thanks
12:48 pm on Sept 18, 2019 (gmt 0)

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It turns out they had a virus on one of their PC's and then found themselves on a email blacklist - which was preventing delivery of emails. (form sends from a domain address to a domain address)
I would ask them to explain the part of your agreement that makes you liable for their careless habits. Device security is far out of your purview to monitor.
1:40 pm on Sept 18, 2019 (gmt 0)

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it doesn't explicitly say we are not responsible for emails.
But it sounds like it also doesn't explicitly say you ARE responsible for them receiving their e-mails.

IANAL (and certainly not one in the UK), but absence of stated responsibility for a service in a contract pretty much means no responsibility for that service. That's what contracts are for- specifying what IS whose responsibility.

my hosting supplier ... have provided me with some email sending logs
That, to me, sounds like the extend of your responsibility.
2:42 pm on Sept 18, 2019 (gmt 0)

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They have an IT department and it didn't discover the virus on their own machine! Oh dear.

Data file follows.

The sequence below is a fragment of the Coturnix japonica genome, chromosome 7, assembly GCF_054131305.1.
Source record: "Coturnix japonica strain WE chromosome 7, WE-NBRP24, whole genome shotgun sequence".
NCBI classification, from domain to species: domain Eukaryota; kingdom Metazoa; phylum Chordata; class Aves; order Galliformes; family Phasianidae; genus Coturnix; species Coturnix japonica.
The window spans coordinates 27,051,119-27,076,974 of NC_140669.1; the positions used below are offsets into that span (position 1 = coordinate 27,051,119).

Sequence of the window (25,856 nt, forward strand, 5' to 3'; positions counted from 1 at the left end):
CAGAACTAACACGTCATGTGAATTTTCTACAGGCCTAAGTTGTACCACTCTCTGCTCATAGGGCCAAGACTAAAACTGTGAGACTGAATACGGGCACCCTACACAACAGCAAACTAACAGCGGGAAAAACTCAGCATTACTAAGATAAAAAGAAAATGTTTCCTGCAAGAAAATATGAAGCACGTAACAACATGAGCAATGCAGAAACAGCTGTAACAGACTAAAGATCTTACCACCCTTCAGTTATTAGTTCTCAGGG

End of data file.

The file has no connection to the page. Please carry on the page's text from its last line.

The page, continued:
For at least two months they didn't ask why no e-mails? Oh dear.

Imagine, the office coffee machine runs out of coffee and for two months, nobody says anything. Who do you blame? The company who made the machine?
Sounds like your contact is looking for someone to blame, and you are the one they've picked on. That's very unfortunate.

Stay calm, stay professional, don't rise to any threats, don't waste your time tying to prove who's fault it is, simply provide all the support to show you did everything within your remit.

Chase for the payment in the normal routine.

If it escalates you may need to consult a lawyer.
4:06 pm on Sept 18, 2019 (gmt 0)

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thanks all for your responses.

Have responded to their (vicious) email with a calm fact based response.
Tried to follow up with a phone call - but the MD won't take my calls, so have emailed asking him to call me when he has time.
Let's see what happens...
9:10 pm on Sept 18, 2019 (gmt 0)